Pirate Mike is not my target reader. He is just a generous friend who stopped in at one of my book signings. May you be so blessed.



On today’s Writer Wednesday, I’m talking about audience.

If you don’t want anyone to read your work, you probably aren’t ready to be an author. Keep on being a writer, though, tucking your poetry and prose away inside a journal. I have notebooks full of things I wrote in the early years, and I’m probably leaving a note for those to be burned at my death. They don’t need an audience. (If you are writing journals to hand down to your children, they are your audience. Good work!)

Most of us write because we have something to say. And, we hope someone is listening. Here are some tips for figuring out the someones.

Before you write, imagine your reader in great detail. If you are writing Science Fiction with a high fantasy element, you probably don’t imagine your grandmother and her friends sipping tea and reading your story in rocking chairs. Yet, those are exactly the women I imagine reading my Glory Circle Sisters series.

Question: Where does your reader sit when he reads?

Create an ideal reader. Think about the gender, age, interests, and deep needs of this reader. You can even give the reader a name and physical traits. Cut a picture out of a magazine and post it over your computer if that helps. I keep a file of notes I’ve received from readers. Their comments remind me I’m creating characters and stories to relate to the needs of specific people. I keep a few of those actual readers in mind as I write.

Question: What does your reader do on Sunday afternoon?

Recognize your limitations. Never submit a book proposal to an agent or editor and say, “People of all ages and genders will love this.” No, they won’t. You will have some crossover readers, of course. But, you will have a more narrow target audience, such as 9-12 year old boys who long for adventure and want to know their lives matter. That could have been the original target audience for the Harry Potter books, even though people of all ages and genders did end up loving them. If Rowlings had written to all us muggles, rather than to the peers of Harry, the books wouldn’t have worked as well.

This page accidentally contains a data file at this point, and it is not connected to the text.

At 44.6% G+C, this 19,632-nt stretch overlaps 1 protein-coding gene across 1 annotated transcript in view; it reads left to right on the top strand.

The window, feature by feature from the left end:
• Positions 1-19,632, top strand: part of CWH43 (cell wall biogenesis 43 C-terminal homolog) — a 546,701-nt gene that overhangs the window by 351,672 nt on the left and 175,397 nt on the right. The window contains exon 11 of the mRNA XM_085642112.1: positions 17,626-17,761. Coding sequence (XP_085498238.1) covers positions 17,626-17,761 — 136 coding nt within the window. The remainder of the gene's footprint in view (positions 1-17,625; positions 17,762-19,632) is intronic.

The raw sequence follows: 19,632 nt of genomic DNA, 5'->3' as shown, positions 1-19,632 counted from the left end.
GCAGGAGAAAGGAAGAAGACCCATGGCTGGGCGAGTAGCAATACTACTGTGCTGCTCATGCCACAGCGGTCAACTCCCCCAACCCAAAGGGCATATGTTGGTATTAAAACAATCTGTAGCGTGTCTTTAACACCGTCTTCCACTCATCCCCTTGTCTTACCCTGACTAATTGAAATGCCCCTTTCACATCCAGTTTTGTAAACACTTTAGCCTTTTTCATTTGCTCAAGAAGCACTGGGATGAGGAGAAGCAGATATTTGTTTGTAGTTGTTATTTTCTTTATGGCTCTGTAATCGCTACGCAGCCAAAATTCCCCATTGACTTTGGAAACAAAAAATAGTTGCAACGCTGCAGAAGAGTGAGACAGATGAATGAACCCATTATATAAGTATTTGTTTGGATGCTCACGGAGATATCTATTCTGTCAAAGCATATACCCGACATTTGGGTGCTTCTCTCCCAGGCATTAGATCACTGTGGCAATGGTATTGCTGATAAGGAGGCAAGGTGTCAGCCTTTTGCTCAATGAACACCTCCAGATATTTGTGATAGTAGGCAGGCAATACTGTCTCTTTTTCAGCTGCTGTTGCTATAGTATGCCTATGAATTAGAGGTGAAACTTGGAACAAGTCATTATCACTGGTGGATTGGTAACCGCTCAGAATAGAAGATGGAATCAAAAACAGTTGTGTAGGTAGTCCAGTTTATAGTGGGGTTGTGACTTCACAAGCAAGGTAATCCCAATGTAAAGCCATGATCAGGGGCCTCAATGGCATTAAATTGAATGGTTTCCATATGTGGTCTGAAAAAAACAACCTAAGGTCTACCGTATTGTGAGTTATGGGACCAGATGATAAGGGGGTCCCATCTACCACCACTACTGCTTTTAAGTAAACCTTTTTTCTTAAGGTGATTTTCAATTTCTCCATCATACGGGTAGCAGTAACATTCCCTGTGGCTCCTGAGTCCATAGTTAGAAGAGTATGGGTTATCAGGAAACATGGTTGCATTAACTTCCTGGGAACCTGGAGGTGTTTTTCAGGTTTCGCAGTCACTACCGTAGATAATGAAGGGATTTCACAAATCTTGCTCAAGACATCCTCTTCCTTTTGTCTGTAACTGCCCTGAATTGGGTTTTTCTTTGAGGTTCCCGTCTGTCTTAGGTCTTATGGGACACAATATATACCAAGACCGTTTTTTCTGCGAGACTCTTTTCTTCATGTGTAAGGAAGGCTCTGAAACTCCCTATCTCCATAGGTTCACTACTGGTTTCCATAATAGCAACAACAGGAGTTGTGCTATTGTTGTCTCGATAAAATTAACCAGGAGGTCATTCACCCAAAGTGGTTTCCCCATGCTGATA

Question: What scares your reader? (You don’t have to write thrillers for this question to matter. In a love story, the answer is often “being alone.”

Remember that readers are real. The buzz word in publishing these days is “platform.” That is simply the reach you have as a writer. Your social media presence, speaking engagements, and other places you can sell books. Every writer needs a platform of some kind if they intend to be published and read. But, it is easy to move into a user mentality when you feel this pressure to build. Eventually, people can just become planks in your platform. One way to avoid that is to be closely connected to real people who read your books. Friends, family members, co-workers, the neighbor down the street. Every time you write something, picture a real person who might read it.

Question: How will your Aunt Tillie, your boss, your son’s soccer coach, or your hairdresser feel when they read this work?


We will talk in another post about how to find these readers and connect to them. For now, start to write with readers in mind. I suspect it will change a few things for you. It did for me.